WASHINGTON — When the National Security Agency’s bulk collection of records about Americans’ emails came to light in 2013, the government conceded the program’s existence but said it had shut down the effort in December 2011 for “operational and resource reasons.”
While that particular secret program stopped, newly disclosed documents show that the N.S.A. had found a way to create a functional equivalent. The shift has permitted the agency to continue analyzing social links revealed by Americans’ email patterns, but without collecting the data in bulk from American telecommunications companies — and with less oversight by the Foreign Intelligence Surveillance Court.
The newly disclosed information about the email records program is contained in a report by the N.S.A.’s inspector general that was obtained by The New York Times through a lawsuit under the Freedom of Information Act. One passage lists four reasons that the N.S.A. decided to end the email program and purge previously collected data. Three were redacted, but the fourth was uncensored. It said that “other authorities can satisfy certain foreign intelligence requirements” that the bulk email records program “had been designed to meet.”
The report explained that there were two other legal ways to get such data. One was the collection of bulk data that had been gathered in other countries, where the N.S.A.’s activities are largely not subject to regulation by the Foreign Intelligence Surveillance Act and oversight by the intelligence court. Because of the way the Internet operates, domestic data is often found on fiber optic cables abroad.
The N.S.A. had long barred analysts from using Americans’ data that had been swept up abroad, but in November 2010 it changed that rule, documents leaked by Edward J. Snowden have shown. The inspector general report cited that change to the N.S.A.’s internal procedures.
The other replacement source for the data was collection under the FISA Amendments Act of 2008, which permits warrantless surveillance on domestic soil that targets specific noncitizens abroad, including their new or stored emails to or from Americans.
“Thus,” the report said, these two sources “assist in the identification of terrorists communicating with individuals in the United States, which addresses one of the original reasons for establishing” the bulk email records program.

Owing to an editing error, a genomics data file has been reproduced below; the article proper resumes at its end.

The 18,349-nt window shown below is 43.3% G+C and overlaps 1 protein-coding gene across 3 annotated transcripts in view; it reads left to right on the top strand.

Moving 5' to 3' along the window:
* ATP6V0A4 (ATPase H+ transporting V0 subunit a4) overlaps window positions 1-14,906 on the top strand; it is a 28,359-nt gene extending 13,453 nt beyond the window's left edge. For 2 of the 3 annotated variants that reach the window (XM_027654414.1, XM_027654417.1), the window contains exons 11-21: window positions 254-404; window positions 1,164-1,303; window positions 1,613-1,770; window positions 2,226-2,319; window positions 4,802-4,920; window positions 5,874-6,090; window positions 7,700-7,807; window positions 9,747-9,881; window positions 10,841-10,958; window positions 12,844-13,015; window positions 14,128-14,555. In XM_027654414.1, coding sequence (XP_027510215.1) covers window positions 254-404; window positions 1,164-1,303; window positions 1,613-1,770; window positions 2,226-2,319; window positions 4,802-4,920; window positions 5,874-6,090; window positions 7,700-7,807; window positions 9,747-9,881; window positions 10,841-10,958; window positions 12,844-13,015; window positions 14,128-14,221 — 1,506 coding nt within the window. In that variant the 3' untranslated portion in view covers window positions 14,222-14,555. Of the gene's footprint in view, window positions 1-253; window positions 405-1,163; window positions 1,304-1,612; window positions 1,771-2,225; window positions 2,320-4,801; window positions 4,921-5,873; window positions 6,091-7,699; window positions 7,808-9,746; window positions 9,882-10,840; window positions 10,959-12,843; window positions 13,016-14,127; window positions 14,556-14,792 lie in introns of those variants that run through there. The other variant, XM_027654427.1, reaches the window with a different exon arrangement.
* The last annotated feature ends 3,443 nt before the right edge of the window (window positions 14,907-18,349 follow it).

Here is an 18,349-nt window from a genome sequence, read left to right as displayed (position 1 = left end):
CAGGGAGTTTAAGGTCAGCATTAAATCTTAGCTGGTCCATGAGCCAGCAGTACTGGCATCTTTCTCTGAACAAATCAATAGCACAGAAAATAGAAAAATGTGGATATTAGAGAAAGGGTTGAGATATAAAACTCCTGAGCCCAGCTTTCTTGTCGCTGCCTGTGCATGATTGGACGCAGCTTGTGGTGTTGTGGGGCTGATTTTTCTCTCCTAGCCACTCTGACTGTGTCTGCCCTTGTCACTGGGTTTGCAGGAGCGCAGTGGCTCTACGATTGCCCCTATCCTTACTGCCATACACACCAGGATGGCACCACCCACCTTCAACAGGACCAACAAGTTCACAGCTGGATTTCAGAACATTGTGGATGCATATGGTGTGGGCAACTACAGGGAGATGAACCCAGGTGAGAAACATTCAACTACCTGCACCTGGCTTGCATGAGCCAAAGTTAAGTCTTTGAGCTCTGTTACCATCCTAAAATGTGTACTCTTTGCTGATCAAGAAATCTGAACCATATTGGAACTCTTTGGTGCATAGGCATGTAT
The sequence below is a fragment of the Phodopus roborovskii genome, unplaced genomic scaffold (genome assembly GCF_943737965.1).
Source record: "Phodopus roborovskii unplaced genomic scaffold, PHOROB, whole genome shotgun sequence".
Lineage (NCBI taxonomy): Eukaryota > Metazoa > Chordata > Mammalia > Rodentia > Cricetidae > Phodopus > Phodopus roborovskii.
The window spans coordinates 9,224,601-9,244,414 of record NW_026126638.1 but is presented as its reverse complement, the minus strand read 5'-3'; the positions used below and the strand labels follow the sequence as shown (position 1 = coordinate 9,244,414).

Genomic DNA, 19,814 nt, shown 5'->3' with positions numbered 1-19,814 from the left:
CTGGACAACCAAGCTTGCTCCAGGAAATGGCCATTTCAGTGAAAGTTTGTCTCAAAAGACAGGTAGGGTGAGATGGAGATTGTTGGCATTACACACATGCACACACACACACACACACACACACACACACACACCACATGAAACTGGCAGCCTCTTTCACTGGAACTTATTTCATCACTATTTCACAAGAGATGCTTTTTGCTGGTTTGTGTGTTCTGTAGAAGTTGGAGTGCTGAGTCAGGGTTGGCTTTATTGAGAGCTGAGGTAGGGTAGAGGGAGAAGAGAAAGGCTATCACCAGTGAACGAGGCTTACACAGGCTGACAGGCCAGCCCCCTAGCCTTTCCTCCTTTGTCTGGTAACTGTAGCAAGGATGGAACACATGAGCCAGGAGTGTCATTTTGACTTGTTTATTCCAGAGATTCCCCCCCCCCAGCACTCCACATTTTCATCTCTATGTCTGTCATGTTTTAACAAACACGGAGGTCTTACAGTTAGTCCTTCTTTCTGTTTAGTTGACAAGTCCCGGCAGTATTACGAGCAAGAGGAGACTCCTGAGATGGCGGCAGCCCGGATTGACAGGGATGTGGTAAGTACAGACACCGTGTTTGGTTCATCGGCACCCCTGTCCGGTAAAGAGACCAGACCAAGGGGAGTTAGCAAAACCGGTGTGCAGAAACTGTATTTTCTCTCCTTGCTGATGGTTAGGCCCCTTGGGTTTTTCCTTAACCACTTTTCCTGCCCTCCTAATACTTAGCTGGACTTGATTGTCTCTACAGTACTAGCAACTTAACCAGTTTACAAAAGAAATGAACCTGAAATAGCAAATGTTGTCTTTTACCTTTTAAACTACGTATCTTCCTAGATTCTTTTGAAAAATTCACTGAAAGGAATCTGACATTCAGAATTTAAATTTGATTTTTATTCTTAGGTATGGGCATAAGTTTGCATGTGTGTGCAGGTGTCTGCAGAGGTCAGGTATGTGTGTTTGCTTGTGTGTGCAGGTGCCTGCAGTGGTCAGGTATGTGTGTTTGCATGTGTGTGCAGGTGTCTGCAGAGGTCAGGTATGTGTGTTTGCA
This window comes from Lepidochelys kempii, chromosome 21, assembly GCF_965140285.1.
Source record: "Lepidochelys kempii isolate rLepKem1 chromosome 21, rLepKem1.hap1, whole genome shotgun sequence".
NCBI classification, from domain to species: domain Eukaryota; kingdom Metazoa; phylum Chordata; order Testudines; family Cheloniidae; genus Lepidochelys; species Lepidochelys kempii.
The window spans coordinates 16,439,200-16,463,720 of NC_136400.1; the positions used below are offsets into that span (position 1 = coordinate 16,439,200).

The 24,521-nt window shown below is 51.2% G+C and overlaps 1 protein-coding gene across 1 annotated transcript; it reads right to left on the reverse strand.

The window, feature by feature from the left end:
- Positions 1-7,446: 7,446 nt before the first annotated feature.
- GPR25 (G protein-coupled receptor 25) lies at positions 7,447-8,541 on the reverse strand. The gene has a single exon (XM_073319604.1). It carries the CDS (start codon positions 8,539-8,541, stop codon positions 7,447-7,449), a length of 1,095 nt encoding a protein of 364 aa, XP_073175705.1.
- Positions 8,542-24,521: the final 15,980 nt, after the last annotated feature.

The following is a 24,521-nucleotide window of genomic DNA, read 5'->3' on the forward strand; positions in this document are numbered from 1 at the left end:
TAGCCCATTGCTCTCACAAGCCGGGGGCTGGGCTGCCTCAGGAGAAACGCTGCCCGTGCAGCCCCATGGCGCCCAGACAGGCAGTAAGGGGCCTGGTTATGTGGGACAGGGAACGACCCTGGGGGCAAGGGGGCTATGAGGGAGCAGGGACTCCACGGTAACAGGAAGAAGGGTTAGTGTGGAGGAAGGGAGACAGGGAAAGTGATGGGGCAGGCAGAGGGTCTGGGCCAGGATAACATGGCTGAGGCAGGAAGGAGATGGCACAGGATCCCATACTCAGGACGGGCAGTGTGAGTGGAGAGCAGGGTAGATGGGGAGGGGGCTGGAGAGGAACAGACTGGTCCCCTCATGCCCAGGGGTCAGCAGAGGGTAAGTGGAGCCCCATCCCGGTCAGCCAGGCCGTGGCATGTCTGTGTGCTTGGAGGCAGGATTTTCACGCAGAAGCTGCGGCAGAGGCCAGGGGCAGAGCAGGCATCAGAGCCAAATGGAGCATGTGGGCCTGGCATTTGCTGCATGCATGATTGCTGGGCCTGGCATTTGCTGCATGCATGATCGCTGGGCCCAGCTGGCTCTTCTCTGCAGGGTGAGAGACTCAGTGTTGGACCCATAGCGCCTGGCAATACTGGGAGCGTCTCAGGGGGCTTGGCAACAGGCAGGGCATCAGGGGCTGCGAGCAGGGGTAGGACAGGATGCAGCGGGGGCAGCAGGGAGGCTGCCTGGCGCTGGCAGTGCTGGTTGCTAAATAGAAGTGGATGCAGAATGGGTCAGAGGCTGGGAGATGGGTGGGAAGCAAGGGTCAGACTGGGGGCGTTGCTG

Timothy Edgar, a privacy official in the Office of the Director of National Intelligence in both the George W. Bush and Obama administrations who now teaches at Brown University, said the explanation filled an important gap in the still-emerging history of post-Sept. 11, 2001, surveillance.
“The document makes it clear that N.S.A. is able to get all the Internet metadata it needs through foreign collection,” he said. “The change it made to its procedures in 2010 allowed it to exploit metadata involving Americans. Once that change was made, it was no longer worth the effort to collect Internet metadata inside the United States, in part because doing so requires N.S.A. to deal with” restrictions by the intelligence court.
Observers have previously suggested that the N.S.A.’s November 2010 rules change on the use of Americans’ data gathered abroad might be connected to the December 2011 end of the bulk email records program. Marcy Wheeler of the national security blog Emptywheel, for example, has argued that this was probably what happened.
And officials, who spoke on the condition of anonymity to discuss sensitive collection programs, have said the rules change and the FISA Amendments Act helped make the email records program less valuable relative to its expense and trouble. The newly disclosed documents amount to official confirmation.
The N.S.A. and the Office of the Director of National Intelligence did not respond to a request for comment.
After the Sept. 11 attacks, Mr. Bush secretly authorized the N.S.A. to conduct surveillance and data-collection activities without obeying the Foreign Intelligence Surveillance Act, in a program called Stellarwind.
The email records component caused many internal headaches. In 2004, the Justice Department questioned its legality, contributing to a confrontation in the hospital room of Attorney General John Ashcroft and the threat of a mass resignation.
Mr. Bush then halted the program until the intelligence court began issuing secret orders authorizing it.
The court limited the categories of data that the N.S.A. was permitted to collect and restricted how it could gain access to the data. After violations of those limits were revealed in 2009, the N.S.A. suspended the program until mid-2010, only to end it the next year.